I’m going to make this a regular series, along with the other Tips and Tricks, so if you have any suggestions – please pass them along to me at email@example.com.
I say “developed and maintained”, but not in a strict formal sense. Like most of us, Terry has a “day job”, and maintaining PBLPeeper ain’t it…
There’s no schedule of releases or bug patches, and no support hotline. But the good news is, the price is RIGHT. Terry calls it “charityware” – meaning that if you feel your project saved money by using the tool, please make a donation in Terry’s (and Sequel’s) name to a charity of your choosing.
PBLPeeper is, first and foremost, a great PB object browser. It does things that PB itself can’t do, like allow you to navigate up and down the ancestry chain of a class with a single click. You can browse an object without the hassle of a checkout or opening it in its painter. It allows you to see all the goodness that the PB IDE hides from you, like the Forward Declarations, and the overridden/extended script indicator.
Figure 1 shows the main Browse panel from PBLPeeper.
I’ve selected a typical PFC-based application target, and I’m browsing the Multitable update service object. The left hand side of the screen is a Treeview (much like the PB System Tree), and the left side is the code browser panel. Note the little blue arrow in the bottom right-hand corner, next to the word “Overridden”… That tells me, in a single glance, whether the event script in the code pane is an override or extension. Clicking the blue arrow takes me to the corresponding event/function script in the immediate ancestor. I don’t even need to know which PBL the ancestor is located in!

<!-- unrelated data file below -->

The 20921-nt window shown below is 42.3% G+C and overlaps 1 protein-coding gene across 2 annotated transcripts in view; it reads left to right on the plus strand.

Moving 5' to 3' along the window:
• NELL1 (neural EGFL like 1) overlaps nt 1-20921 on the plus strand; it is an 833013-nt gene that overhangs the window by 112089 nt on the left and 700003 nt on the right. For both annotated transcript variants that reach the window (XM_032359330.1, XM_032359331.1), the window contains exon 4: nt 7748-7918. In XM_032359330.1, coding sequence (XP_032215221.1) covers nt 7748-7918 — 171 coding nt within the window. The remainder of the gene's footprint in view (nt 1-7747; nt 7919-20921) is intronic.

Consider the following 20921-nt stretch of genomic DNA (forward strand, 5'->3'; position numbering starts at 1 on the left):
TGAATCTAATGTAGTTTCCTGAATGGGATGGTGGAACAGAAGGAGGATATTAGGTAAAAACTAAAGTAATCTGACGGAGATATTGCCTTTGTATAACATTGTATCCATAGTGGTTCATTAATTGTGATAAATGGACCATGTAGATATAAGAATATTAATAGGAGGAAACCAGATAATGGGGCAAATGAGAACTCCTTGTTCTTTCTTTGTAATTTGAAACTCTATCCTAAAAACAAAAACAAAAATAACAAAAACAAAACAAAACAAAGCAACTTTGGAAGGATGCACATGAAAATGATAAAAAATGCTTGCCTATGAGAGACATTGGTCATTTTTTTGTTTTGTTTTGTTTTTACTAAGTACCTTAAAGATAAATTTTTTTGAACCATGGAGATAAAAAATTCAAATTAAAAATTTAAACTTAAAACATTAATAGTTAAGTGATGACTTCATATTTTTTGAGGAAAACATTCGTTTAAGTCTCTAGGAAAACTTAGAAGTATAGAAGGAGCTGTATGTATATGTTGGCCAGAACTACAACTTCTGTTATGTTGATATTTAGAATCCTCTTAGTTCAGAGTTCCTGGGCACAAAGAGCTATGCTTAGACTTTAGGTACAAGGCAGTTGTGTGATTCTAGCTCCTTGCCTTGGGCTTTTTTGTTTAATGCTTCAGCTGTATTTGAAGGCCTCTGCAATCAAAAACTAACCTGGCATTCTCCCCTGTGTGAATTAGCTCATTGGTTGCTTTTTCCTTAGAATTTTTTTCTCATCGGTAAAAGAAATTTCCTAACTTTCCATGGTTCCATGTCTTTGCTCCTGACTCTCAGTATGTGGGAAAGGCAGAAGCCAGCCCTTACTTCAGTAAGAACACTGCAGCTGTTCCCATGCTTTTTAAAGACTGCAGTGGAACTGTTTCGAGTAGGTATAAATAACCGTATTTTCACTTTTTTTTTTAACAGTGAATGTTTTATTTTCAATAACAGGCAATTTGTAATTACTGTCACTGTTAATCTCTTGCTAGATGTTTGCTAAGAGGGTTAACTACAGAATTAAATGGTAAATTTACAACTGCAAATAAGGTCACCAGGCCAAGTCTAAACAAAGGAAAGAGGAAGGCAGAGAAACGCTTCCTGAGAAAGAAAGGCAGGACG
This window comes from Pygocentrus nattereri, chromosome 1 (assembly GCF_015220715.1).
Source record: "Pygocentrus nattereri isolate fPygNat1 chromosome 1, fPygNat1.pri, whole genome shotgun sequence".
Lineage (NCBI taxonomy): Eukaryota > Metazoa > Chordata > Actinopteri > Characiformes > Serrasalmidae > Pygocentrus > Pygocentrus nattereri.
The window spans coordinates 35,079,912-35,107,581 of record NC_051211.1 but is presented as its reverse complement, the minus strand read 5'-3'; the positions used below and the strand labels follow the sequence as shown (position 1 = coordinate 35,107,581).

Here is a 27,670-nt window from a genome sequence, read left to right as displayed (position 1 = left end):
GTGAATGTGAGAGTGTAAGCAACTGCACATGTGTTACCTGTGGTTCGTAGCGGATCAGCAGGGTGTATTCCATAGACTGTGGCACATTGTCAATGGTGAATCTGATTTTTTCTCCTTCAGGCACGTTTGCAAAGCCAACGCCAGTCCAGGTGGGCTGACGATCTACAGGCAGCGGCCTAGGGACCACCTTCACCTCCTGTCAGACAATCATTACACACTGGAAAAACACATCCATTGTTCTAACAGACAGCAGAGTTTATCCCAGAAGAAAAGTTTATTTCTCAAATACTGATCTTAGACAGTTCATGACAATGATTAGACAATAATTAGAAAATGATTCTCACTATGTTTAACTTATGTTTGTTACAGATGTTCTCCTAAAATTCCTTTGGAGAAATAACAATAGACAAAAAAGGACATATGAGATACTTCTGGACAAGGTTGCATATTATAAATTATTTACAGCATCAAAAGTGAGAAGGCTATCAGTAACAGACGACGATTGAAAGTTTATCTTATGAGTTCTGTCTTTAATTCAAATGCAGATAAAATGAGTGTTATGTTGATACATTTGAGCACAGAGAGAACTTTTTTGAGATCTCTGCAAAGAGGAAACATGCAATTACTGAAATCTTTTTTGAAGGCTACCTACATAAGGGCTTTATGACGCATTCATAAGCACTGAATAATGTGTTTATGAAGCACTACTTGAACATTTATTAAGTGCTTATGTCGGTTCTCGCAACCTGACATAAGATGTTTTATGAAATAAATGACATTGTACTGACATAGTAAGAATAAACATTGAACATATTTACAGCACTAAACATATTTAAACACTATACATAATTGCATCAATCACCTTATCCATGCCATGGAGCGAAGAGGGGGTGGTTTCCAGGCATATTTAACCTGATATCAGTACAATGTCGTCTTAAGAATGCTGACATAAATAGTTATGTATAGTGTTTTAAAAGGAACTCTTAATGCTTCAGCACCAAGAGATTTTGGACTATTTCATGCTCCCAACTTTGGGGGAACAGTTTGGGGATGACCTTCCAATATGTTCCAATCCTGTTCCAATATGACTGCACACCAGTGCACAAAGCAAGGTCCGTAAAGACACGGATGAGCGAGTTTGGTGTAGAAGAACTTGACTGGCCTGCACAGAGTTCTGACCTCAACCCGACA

Here’s another neat trick. Let’s say I want to look at the code of a PB object in the IDE, but the PBL containing that object isn’t in my library list. I have to add that PBL to my target’s library list, as well as all the PBLs containing the entire ancestry chain of that object. In other words, the object has to be regenerated in the IDE just for me to look at the code of a single method. PBLPeeper does not have that restriction. In the PBLs tab, I can add any PBL to my “browser list” and browse any object inside it, regardless of whether or not that object’s ancestors are present. Obviously, I can’t navigate to the ancestor class if that PBL isn’t loaded, but this is a really handy way to browse, say, older versions of object scripts to visually compare them.
In coming posts, I’ll cover additional features of PBLPeeper that I use quite extensively, including Object Lists and the PBDEBUG file browser. In the meantime, I encourage all PB developers to add this tool their arsenal.